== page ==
The creek and rich thickets of heath along the Kephart Prong Trail are attractive to wildlife. A number of warblers frequent the area, including the chestnut-sided warbler (Dendroica pensylvanica), the hooded warbler (Wilsonia citrina), and the black-throated green warbler (Dendroica virens). Louisiana waterthrush (Seiurus motacilla) can be spotted along Kephart Prong. Salamanders dwell here, too, one of them Jordan's salamander (Plethodon jordani), a red-cheeked variety found exclusively in the Smokies.
Kephart Prong flows down the side of Kephart Mountain. Both the mountain and the waterway are named for Horace Kephart, an early park enthusiast whose book Our Southern Highlanders is a classic study of mountain culture. By following Kephart Prong Trail to Grassy Branch and Dry Sluice Gap trails, hikers can reach Charlies Bunion, a famous rock outcropping on the Appalachian Trail that is most commonly accessed from Newfound Gap. Coincidentally, Kephart was present in the party of hikers who, when struck by the sight of this bare rocky spire, christened it for a long-suffering companion's protruding bunion.
The view from Charlies Bunion, sitting at an elevation of 5,400 feet, sweeps across state lines to both the North Carolina and Tennessee sides of the park. A spruce-fir forest grows here, including other species such as yellow birch. Raven (Corvus corax), turkey vultures (Cathartes aura), and hawks all favor this higher elevation.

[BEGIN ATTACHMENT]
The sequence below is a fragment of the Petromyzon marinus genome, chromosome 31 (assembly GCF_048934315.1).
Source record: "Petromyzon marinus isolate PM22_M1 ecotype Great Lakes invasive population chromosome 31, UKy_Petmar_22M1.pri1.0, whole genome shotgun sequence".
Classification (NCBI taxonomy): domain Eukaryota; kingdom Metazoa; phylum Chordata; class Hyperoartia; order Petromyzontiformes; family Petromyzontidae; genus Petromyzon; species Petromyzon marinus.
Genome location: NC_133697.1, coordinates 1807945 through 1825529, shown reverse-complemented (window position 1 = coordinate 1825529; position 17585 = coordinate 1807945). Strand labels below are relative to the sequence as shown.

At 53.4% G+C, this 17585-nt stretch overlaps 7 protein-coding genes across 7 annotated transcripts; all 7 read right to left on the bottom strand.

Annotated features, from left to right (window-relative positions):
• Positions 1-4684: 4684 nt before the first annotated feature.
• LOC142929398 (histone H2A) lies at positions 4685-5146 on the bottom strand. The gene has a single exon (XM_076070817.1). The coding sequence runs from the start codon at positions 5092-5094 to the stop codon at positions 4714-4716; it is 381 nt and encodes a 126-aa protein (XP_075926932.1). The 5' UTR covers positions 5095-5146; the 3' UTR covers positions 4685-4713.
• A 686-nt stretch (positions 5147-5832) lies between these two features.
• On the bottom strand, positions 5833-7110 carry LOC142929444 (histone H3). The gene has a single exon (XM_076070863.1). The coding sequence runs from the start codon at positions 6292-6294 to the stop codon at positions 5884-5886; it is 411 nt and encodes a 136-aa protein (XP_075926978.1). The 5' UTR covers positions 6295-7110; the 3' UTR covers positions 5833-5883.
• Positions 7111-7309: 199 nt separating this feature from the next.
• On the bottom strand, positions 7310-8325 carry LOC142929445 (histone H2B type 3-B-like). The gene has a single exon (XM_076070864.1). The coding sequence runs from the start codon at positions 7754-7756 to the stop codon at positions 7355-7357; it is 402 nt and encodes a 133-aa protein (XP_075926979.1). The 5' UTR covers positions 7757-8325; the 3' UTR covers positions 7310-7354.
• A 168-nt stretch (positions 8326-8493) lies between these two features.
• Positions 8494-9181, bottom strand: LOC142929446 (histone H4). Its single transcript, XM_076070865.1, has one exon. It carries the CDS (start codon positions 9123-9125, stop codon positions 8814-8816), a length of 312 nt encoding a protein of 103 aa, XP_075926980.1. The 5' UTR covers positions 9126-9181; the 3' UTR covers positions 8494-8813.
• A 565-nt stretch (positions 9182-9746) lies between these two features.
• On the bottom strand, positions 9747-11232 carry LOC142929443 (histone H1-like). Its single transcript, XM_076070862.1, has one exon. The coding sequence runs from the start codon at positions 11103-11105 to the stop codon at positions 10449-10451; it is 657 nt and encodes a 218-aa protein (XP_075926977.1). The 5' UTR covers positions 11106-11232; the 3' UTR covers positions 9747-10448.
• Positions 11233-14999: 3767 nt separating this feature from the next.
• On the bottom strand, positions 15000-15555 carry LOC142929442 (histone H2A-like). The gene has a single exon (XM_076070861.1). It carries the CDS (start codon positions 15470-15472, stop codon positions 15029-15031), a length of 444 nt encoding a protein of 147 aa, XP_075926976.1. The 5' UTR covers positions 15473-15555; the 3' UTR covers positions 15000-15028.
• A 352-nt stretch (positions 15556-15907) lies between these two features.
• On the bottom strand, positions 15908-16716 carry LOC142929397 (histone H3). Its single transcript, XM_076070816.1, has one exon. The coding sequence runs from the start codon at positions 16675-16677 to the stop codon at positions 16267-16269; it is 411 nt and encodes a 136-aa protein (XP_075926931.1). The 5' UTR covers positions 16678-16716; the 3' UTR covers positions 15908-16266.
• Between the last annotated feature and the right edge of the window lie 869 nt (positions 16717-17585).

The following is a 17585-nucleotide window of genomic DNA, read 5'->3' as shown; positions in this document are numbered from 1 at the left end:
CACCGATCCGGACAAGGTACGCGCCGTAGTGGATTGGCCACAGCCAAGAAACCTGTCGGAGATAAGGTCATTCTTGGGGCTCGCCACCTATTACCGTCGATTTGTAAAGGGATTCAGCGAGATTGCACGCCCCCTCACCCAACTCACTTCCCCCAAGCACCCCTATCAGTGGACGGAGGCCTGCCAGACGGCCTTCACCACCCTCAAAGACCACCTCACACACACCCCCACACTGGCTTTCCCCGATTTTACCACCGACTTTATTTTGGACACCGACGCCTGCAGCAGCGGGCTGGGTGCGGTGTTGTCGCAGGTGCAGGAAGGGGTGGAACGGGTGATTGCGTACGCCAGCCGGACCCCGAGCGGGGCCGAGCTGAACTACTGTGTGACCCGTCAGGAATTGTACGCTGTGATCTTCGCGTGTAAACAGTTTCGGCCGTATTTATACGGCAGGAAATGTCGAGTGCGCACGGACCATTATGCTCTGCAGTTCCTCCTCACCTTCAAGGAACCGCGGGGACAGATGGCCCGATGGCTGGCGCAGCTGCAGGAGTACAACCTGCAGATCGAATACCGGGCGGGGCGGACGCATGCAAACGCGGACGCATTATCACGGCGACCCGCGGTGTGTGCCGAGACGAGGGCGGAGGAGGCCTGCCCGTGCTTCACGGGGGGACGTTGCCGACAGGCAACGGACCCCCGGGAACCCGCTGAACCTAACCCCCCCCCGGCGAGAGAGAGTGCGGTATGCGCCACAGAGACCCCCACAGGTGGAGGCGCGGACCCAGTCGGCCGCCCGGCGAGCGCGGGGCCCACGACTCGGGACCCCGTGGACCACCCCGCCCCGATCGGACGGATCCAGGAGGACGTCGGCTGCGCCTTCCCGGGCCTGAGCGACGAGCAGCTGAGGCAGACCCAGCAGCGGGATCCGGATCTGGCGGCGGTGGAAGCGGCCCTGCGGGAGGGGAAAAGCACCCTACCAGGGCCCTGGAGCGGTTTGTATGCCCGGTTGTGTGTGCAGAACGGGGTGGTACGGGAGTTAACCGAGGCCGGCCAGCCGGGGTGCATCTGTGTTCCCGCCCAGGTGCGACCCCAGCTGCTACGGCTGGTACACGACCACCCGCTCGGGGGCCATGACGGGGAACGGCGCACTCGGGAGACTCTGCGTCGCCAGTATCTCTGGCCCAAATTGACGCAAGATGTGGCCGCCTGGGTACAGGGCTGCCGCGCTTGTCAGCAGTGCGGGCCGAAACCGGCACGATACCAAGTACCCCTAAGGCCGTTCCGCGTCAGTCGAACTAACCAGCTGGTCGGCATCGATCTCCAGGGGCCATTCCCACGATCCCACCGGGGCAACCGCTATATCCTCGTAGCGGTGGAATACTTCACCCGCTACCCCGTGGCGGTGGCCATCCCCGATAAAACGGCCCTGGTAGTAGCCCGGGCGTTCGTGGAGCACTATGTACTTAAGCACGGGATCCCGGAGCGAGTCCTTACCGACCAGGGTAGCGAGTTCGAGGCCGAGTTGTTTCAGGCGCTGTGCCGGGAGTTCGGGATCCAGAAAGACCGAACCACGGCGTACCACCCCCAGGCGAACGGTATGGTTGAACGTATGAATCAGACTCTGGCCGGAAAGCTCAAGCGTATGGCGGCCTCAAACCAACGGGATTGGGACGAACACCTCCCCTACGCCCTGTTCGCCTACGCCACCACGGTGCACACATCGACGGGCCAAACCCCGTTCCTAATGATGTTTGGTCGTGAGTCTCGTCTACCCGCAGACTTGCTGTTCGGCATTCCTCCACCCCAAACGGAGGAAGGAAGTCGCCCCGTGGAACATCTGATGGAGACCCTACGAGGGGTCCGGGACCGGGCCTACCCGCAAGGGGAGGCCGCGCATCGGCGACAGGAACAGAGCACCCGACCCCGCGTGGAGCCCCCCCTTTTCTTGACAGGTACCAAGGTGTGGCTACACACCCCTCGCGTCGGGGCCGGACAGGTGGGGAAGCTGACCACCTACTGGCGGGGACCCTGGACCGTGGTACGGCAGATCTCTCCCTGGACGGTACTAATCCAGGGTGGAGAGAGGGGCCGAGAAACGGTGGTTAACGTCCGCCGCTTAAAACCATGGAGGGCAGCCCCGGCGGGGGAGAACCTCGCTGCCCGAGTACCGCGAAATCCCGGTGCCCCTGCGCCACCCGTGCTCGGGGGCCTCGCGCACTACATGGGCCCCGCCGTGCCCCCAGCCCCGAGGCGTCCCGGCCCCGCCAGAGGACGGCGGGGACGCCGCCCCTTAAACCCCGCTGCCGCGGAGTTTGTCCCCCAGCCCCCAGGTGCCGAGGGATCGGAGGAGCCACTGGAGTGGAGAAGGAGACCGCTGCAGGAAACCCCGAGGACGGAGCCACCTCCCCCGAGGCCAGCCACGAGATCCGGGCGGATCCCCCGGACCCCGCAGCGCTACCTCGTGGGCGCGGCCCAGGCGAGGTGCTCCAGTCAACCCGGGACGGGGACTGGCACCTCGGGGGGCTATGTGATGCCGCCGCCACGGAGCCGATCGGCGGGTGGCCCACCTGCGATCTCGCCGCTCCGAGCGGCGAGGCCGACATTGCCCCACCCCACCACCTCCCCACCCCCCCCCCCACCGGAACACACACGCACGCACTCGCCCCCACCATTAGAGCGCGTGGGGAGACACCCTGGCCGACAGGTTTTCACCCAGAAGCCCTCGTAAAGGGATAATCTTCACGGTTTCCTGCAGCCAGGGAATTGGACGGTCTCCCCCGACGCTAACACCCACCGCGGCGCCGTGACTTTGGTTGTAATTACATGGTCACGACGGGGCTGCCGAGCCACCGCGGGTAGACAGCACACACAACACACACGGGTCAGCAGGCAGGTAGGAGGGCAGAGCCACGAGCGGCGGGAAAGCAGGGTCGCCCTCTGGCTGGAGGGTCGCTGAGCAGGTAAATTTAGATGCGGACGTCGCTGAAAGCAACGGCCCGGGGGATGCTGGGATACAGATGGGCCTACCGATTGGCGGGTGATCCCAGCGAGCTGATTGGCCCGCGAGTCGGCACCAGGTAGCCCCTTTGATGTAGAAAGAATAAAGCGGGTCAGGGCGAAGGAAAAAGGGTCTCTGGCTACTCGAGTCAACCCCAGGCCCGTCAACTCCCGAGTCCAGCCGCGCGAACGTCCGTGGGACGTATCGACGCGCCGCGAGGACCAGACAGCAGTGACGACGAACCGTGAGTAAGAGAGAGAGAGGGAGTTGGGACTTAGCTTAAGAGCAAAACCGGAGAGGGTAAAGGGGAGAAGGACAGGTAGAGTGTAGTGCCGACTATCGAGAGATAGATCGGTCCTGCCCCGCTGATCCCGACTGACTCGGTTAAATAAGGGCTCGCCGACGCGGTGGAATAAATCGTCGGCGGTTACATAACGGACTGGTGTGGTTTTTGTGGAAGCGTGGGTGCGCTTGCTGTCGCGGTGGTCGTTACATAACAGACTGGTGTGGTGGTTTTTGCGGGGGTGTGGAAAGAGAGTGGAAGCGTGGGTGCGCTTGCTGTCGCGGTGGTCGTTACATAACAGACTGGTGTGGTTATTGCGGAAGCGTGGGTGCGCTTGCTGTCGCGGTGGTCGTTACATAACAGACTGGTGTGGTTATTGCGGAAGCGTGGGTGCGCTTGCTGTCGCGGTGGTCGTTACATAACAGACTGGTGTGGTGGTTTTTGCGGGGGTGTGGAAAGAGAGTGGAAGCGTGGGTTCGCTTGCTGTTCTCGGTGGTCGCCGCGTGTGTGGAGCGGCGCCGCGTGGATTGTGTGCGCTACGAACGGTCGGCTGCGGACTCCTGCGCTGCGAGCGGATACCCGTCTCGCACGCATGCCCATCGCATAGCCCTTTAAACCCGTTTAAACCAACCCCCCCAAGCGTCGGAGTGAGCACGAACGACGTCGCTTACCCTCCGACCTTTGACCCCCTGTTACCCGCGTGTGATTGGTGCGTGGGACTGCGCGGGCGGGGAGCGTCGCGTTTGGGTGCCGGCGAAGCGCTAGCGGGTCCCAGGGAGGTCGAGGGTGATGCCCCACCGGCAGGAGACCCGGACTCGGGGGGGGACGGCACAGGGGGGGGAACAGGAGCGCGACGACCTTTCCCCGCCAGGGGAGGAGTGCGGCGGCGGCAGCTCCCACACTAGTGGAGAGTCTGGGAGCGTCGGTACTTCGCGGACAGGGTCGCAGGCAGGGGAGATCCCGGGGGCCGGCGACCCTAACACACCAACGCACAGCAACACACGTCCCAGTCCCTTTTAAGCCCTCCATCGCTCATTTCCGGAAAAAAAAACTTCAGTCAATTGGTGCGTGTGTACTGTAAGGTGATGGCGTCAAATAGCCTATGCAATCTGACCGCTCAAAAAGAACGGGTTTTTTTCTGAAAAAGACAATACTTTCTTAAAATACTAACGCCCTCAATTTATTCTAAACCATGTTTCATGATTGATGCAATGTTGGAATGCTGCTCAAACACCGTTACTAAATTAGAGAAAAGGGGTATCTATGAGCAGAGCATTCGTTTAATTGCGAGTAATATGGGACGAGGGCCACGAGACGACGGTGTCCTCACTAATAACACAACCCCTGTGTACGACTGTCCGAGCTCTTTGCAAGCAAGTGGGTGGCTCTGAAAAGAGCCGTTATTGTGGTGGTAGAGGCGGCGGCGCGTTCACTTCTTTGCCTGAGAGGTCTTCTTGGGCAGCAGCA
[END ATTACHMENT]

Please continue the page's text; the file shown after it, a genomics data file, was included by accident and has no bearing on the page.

This jagged and rakish outcrop is part of the Anakeesta Formation (see Chimney Tops). Unlike Thunderhead Sandstone, which is metamorphosed from sand deposits and is extremely durable, Anakeesta was formed from oceanic mud and its slate layers are easily cloven.
A lumber company fire that swept up here from Kephart Prong heightened the starkness of Charlies Bunion. The hold of the trees in this rocky soil was already precarious when the fire ravaged the hillside. Stripped of vegetation, the soil washed away, and it is estimated that it may take centuries for equally deep soil pockets to develop. For now, pin cherries (Prunus pensylvanica) and mountain-ash have gained a foothold.